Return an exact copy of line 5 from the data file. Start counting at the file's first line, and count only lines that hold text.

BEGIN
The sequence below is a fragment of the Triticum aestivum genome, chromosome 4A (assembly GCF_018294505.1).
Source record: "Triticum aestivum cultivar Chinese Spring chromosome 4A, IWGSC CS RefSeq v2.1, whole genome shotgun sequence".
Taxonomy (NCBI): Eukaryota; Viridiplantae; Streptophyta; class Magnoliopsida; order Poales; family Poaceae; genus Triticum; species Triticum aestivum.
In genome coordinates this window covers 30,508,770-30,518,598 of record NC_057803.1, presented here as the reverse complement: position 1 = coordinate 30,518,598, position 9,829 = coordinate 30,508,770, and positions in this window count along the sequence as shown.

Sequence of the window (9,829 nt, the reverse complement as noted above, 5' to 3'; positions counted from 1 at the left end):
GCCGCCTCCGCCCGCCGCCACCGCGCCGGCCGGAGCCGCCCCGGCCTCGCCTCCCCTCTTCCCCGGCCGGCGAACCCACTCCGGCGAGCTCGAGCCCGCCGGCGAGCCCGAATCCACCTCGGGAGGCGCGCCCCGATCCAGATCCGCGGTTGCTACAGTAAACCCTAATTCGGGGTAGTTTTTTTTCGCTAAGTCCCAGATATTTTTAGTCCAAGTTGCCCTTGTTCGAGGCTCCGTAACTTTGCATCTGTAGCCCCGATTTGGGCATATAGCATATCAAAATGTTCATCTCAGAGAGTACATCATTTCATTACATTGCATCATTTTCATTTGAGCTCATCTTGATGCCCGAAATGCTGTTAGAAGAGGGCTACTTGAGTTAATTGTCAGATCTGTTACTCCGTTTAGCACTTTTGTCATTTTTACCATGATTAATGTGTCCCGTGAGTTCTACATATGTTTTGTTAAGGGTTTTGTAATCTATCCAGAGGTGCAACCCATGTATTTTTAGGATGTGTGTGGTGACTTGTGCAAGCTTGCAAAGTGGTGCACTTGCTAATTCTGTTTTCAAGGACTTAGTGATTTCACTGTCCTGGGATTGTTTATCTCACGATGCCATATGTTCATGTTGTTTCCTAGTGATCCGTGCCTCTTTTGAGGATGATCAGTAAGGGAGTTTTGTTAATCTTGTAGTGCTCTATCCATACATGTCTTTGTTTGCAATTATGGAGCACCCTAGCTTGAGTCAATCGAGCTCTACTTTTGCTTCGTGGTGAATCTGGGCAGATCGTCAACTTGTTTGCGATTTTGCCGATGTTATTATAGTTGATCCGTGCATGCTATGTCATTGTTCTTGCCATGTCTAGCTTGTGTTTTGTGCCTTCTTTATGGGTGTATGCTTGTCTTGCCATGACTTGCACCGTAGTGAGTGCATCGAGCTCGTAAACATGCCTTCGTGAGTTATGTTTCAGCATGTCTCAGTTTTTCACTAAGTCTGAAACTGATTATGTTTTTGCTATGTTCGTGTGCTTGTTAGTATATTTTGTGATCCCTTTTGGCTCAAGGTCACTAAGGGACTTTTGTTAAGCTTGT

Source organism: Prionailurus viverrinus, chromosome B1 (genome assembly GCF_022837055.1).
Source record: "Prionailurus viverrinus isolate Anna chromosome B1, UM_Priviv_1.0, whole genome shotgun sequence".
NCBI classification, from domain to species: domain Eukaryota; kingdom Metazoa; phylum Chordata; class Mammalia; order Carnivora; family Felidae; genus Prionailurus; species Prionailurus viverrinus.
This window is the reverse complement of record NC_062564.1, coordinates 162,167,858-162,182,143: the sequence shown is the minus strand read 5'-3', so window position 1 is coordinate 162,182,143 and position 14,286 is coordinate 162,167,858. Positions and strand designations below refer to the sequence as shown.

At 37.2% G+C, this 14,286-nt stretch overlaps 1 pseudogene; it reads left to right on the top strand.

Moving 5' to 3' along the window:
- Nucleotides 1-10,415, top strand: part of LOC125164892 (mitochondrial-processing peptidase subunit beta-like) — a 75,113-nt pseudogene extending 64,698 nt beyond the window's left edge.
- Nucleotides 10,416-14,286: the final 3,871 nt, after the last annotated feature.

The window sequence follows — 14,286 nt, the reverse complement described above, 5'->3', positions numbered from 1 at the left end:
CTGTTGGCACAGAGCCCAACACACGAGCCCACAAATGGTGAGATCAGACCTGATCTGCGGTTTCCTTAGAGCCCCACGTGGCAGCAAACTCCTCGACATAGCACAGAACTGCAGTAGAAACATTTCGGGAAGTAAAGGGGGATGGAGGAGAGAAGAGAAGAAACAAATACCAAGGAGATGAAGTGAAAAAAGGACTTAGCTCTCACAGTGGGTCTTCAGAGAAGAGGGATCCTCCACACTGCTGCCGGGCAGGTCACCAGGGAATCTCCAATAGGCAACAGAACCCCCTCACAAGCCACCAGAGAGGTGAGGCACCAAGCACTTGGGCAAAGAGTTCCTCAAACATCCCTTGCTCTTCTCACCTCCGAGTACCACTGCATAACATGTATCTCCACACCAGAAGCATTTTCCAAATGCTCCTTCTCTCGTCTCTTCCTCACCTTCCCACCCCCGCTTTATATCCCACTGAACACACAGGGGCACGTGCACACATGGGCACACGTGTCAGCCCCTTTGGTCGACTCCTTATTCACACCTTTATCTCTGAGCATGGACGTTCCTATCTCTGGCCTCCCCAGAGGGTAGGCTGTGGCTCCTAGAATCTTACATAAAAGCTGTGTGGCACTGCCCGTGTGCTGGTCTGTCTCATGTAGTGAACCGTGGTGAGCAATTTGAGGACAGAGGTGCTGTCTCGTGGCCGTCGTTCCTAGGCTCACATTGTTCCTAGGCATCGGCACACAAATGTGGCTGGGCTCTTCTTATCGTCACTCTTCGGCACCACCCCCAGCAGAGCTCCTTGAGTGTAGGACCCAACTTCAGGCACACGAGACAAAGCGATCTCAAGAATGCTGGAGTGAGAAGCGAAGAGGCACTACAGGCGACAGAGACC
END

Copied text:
Sequence of the window (9,829 nt, the reverse complement as noted above, 5' to 3'; positions counted from 1 at the left end):